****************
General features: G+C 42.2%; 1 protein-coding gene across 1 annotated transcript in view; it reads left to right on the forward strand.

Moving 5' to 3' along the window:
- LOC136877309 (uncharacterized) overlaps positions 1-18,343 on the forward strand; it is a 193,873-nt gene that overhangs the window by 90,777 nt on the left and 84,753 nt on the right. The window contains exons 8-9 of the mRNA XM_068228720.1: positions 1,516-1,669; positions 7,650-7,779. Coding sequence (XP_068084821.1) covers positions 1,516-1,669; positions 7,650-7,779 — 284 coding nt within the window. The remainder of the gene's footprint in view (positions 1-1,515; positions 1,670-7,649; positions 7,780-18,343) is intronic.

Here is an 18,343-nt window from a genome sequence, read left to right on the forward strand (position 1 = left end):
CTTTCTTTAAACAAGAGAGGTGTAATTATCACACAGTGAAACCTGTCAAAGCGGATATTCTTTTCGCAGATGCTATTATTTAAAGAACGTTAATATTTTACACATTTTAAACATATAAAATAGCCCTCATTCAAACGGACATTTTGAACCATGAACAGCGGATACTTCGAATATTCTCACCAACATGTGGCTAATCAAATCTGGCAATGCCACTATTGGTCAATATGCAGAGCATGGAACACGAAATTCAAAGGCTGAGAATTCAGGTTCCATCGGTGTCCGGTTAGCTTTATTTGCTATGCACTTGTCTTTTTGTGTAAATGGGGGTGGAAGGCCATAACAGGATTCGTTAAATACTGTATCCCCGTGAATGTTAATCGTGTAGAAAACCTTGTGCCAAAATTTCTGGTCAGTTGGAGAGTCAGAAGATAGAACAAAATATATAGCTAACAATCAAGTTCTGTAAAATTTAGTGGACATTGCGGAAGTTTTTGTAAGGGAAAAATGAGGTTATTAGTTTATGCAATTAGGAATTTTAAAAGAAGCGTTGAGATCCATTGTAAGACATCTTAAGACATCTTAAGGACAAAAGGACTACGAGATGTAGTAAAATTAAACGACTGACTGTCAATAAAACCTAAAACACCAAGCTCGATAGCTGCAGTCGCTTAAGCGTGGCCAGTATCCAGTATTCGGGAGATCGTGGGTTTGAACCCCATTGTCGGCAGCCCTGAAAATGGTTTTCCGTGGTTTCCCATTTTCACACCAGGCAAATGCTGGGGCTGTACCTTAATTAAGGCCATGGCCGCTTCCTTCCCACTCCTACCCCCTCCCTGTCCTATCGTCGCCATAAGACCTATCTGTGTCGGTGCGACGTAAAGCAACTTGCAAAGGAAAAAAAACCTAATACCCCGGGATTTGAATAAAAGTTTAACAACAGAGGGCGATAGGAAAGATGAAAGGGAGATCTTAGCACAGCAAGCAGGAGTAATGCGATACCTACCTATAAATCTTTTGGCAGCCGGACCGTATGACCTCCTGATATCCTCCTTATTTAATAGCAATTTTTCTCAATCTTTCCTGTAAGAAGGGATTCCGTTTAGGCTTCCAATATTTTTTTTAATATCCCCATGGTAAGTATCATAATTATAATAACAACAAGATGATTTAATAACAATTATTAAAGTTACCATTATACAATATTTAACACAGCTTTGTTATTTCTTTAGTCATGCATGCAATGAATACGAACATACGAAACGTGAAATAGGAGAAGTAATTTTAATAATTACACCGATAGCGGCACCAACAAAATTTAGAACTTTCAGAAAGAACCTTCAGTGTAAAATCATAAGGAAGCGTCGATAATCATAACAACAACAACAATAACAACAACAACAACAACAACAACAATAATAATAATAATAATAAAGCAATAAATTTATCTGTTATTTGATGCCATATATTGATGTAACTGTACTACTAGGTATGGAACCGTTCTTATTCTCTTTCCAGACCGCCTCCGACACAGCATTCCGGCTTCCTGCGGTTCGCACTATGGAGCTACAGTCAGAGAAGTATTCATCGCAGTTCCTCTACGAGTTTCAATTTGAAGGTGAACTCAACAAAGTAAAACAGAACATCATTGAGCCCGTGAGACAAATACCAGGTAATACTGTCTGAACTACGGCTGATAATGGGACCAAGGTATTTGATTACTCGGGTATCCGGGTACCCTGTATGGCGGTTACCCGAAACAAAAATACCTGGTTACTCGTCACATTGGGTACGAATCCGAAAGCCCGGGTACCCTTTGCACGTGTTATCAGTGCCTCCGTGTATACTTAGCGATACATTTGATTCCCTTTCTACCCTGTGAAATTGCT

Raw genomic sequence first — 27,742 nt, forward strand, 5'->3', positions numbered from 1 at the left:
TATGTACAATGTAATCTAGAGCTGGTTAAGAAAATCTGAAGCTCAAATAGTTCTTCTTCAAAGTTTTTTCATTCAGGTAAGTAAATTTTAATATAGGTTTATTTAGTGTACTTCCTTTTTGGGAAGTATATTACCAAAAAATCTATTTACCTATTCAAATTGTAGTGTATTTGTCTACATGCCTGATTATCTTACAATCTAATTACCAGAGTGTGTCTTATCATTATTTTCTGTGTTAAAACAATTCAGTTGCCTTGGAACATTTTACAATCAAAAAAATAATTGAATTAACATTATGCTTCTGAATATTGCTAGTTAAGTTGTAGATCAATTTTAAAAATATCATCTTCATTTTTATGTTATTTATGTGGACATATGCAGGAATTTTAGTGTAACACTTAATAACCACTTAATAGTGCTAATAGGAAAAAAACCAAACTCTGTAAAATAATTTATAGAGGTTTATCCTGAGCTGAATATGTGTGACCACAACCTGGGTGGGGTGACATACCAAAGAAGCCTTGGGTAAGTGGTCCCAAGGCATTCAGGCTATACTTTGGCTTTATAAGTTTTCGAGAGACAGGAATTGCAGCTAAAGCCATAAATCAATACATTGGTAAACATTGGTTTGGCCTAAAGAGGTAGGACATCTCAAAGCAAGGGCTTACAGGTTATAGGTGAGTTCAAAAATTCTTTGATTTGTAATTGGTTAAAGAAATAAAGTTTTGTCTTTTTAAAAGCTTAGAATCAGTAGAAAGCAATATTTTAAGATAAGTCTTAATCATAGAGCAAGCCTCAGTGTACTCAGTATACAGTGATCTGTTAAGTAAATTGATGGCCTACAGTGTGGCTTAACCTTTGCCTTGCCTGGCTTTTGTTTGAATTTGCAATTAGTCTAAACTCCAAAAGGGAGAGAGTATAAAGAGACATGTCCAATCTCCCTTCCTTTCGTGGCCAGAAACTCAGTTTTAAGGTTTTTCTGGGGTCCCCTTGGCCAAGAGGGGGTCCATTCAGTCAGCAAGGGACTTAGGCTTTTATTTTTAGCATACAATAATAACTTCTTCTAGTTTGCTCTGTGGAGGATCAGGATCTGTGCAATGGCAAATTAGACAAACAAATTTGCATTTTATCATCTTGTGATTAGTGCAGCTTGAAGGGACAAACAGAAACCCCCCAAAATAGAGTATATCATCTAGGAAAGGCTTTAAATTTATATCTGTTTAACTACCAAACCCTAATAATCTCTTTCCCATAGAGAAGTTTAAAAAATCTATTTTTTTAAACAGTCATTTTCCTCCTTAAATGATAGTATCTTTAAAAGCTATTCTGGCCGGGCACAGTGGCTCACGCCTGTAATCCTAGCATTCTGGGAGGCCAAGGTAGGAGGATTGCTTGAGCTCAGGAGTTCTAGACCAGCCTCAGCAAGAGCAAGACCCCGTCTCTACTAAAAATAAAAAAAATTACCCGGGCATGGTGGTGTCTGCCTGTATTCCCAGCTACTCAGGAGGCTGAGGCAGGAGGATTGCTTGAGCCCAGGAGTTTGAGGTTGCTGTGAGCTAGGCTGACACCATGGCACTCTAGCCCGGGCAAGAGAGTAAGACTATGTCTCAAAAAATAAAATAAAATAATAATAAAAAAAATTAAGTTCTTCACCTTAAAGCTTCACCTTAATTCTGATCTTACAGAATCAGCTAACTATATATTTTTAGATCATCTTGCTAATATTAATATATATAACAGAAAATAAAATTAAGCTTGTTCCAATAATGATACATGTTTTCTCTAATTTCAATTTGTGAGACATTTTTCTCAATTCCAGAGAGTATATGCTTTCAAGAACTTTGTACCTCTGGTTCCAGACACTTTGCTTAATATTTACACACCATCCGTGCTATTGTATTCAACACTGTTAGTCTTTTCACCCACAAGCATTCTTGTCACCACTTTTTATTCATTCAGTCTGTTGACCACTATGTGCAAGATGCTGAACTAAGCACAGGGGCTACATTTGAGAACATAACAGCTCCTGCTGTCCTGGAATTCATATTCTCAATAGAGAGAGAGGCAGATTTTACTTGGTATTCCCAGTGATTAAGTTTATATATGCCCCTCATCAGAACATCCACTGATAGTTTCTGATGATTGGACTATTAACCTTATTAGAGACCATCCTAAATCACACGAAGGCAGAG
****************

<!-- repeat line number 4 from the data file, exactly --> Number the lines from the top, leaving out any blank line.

Here is an 18,343-nt window from a genome sequence, read left to right on the forward strand (position 1 = left end):